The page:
John Corbett

And I’ll just add in Stephen as well, the rate sensitivity on that slide 19 is a static balance sheet. And the numbers that Steve gave for the NIM improvement throughout the year. Also assume we continue with sort of our expected loan growth rate he mentioned a static earning asset base that’s the only asset base that we remixed. We’re assuming no deposit growth and some of the cash is remixed into loans and that high single-digit range throughout the period.

Stephen Scouten

Okay, great. That’s all extremely helpful. So that is just the last tie up there. The 24% deposit beta last cycle is that similar to what you’re modeling in and then in the current rate sensitivity assumptions?

John Corbett

We’ve modeled that our betas are turned on immediately even though we’re not certain that this is going to be the case, and yes, we’re using historical deposit beta in our model.

Will Matthews

And then Stephen just add one other thing, this time what’s different about this time, it’s probably for the entire industry, but we’re starting out at a 68% loan-to-deposit ratio. And so our ability, we’re not saying we’re going to grow deposits from here, we’ll probably shrink some deposits; I would imagine that we’re excess. But clearly, we always are growing deposits from just regular commercial clients. So what we’re saying is that same thing we did last time as we’re 68% loan-to-deposit ratio right now heading toward an 80% loan-to-deposit ratio by the end of 2023. And if you do that math and you look at our 12%, cash to assets today, it basically moved down to 2% to 3% by the end of 2023, which sort of right sizes of all of that, the balance sheet management.

John Corbett

And I guess, on‘23 if Fed Funds, moves like Moody’s consensus has it now, which would be to hit 3% in ‘23, you’re going to see further improvement from that 320 to 330 range Steve mentioned in Q4, you’ll see improvement in 2023 margin from that point as well, if that rate environment in fact occurs.

Stephen Scouten

Yes, that’s phenomenal detail, guys. Thank you. And then just my only other question is around loan growth, how you guys are feeling about kind of this, just north of 6% run rate, this quarter into the rest of the year, and then the commentary around resi mortgage and portfolio and more of that production obviously, with the addition of ACBI I guess that’s now down to a smaller percentage of the balance sheet. So could we see that resi real estate move back towards 20% given the strength of that dynamic between portfolio and secondary?

John Corbett

Yes, I’ll start Stephen this is John and Steve can talk about residential. But I mean, ultimately, we’re a growth company and great growth markets, kind of our mantra is to grow everything good in the bank at an annualized rate of about 10% through a cycle, our guidance on loan growth the last couple of quarters has been high single digits up to 10%as prepayment speed slowdown with the rising rates, we think that our current production levels will produce that level of growth. We’re looking at April right now. And we’re exceeding that level of growth. We’re in the double-digit range for April. So we’ll see how it plays out. But we still feel the guidance we gave previously this is good guidance high single-digits but 10%. And, Steve, how about the residential portfolio.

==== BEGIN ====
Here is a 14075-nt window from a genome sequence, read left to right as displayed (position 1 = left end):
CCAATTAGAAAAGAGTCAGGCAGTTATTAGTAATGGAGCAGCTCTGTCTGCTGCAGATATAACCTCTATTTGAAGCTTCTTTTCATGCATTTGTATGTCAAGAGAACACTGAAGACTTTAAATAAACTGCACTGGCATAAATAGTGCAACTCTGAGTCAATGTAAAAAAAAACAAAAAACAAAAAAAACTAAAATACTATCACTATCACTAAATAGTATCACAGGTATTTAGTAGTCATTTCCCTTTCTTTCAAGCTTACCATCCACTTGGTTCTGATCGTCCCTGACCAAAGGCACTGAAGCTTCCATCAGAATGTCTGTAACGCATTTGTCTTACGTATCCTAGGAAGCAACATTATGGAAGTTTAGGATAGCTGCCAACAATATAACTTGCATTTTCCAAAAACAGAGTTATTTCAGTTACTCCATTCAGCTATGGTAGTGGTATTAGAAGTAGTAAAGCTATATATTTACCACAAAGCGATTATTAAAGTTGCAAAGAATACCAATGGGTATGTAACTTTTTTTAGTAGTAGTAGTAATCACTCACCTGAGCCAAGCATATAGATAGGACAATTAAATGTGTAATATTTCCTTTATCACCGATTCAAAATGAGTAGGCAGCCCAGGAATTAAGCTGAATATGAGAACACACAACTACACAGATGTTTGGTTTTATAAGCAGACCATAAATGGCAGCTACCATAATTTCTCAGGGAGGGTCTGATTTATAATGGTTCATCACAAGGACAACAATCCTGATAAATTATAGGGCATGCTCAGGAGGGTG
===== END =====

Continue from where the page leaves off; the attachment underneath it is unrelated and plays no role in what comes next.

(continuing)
Steven Young

And we have a slide in there on Page 13 and it speaks to sort of the production quarter-to-quarter and year-to-year. And the only comment I would make on that Stephen is, if you look this quarter we were 53% portfolio and then 47% secondary, if you look at that a year ago, we were 67% secondary. The main difference is the gain on sale margins, the gain on sale margins a year ago on that graph are 4.3%. So, we sold more in the secondary. Today, they’re down to 287 which is more in line. So the way I kind of think about that gain on sale margins a year ago, were high rates were low. And so we didn’t want a portfolio now rates are higher, again, on sale portfolio margins are low. So, I would think that over the course of the next several quarters, I’d say probably towards the end of the year, we’ll get to maybe more of a 50/50 mix, just because we like some of this portfolio arms and other things in a higher rate environment.

Stephen Scouten

Perfect, very helpful. Congrats on a great core guys. I look forward to when the market rewards everyone for it. I Appreciate it.

John Corbett

Likewise. Thank you.

Operator

Thank you. Our next question today comes from Michael Rose of Raymond James. Please go ahead.

Michael Rose

Hey, good morning, everyone. Thanks for taking my questions. Just wanted to dig into the correspondence business a little bit and kind of what you’re seeing there. I appreciate the color that you provide on the slides. I’m trying to pull up which one it is exactly. But, if you can just kind of walk us through kind of what happened this quarter and then with rates moving with the expectation would be for the business as we move forward? Thanks.

John Corbett

Sure, Michael, Page 14 in our deck speaks to the correspondence division and you’ll see that over the past four quarters or so, the revenue is sort of range between $25 million and $30 million. I think our guidance that we’ve given you all is somewhere between 24 million and 28 million and that that continues to be our guidance but this doesn’t change. What we’re seeing, you can see on this graph that certain times our interest rates are arc revenues is are higher than fixed income. And sometimes fixed income is higher than arc revenues. And it has to do with the shape of the curve. But at the end of the day, the way I kind of look at it from a big picture perspective is the banking system today has a lot of excess liquidity. And our correspondent banks, 1,100 of them, almost 1,200 of them are going to either loan that money or invest that money. And so we continue to see that guidance to be very similar to what we’ve had, I would anticipate this next quarter, because of the change in rates. And because the 5 year and the 10 year a little bit closer to flat, I would expect arc revenues to be a little higher than fixed income, but that at the end of the day, I don’t know that anything major has changed in their guidance.